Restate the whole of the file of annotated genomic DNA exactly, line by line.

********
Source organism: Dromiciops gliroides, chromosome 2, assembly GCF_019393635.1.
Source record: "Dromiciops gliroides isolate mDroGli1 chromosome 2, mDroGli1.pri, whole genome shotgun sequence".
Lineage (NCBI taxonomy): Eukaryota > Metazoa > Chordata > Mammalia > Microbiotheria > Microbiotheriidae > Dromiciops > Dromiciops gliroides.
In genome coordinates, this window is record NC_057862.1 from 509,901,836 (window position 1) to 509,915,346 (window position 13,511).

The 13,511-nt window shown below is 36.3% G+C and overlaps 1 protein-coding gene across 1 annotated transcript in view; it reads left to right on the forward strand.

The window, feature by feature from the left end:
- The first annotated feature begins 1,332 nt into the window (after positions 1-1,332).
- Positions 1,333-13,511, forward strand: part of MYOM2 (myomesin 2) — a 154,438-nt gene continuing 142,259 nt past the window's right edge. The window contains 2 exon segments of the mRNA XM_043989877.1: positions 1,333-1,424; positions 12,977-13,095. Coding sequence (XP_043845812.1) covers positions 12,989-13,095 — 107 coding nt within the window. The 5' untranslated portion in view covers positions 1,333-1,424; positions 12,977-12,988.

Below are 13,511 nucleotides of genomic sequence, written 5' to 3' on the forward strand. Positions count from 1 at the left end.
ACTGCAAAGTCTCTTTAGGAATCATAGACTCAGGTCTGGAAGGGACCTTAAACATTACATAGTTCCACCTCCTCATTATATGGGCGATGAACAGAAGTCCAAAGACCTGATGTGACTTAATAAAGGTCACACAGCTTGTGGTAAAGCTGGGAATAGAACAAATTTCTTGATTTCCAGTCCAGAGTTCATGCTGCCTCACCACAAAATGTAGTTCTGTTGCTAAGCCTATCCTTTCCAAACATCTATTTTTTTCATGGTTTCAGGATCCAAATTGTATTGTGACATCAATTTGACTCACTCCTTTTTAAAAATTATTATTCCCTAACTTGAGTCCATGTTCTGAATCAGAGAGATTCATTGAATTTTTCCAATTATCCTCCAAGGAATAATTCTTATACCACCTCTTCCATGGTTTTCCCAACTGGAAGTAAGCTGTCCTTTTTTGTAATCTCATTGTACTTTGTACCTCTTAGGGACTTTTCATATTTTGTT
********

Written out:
Source organism: Dromiciops gliroides, chromosome 2, assembly GCF_019393635.1.
Source record: "Dromiciops gliroides isolate mDroGli1 chromosome 2, mDroGli1.pri, whole genome shotgun sequence".
Lineage (NCBI taxonomy): Eukaryota > Metazoa > Chordata > Mammalia > Microbiotheria > Microbiotheriidae > Dromiciops > Dromiciops gliroides.
In genome coordinates, this window is record NC_057862.1 from 509,901,836 (window position 1) to 509,915,346 (window position 13,511).

The 13,511-nt window shown below is 36.3% G+C and overlaps 1 protein-coding gene across 1 annotated transcript in view; it reads left to right on the forward strand.

The window, feature by feature from the left end:
- The first annotated feature begins 1,332 nt into the window (after positions 1-1,332).
- Positions 1,333-13,511, forward strand: part of MYOM2 (myomesin 2) — a 154,438-nt gene continuing 142,259 nt past the window's right edge. The window contains 2 exon segments of the mRNA XM_043989877.1: positions 1,333-1,424; positions 12,977-13,095. Coding sequence (XP_043845812.1) covers positions 12,989-13,095 — 107 coding nt within the window. The 5' untranslated portion in view covers positions 1,333-1,424; positions 12,977-12,988.

Below are 13,511 nucleotides of genomic sequence, written 5' to 3' on the forward strand. Positions count from 1 at the left end.
ACTGCAAAGTCTCTTTAGGAATCATAGACTCAGGTCTGGAAGGGACCTTAAACATTACATAGTTCCACCTCCTCATTATATGGGCGATGAACAGAAGTCCAAAGACCTGATGTGACTTAATAAAGGTCACACAGCTTGTGGTAAAGCTGGGAATAGAACAAATTTCTTGATTTCCAGTCCAGAGTTCATGCTGCCTCACCACAAAATGTAGTTCTGTTGCTAAGCCTATCCTTTCCAAACATCTATTTTTTTCATGGTTTCAGGATCCAAATTGTATTGTGACATCAATTTGACTCACTCCTTTTTAAAAATTATTATTCCCTAACTTGAGTCCATGTTCTGAATCAGAGAGATTCATTGAATTTTTCCAATTATCCTCCAAGGAATAATTCTTATACCACCTCTTCCATGGTTTTCCCAACTGGAAGTAAGCTGTCCTTTTTTGTAATCTCATTGTACTTTGTACCTCTTAGGGACTTTTCATATTTTGTT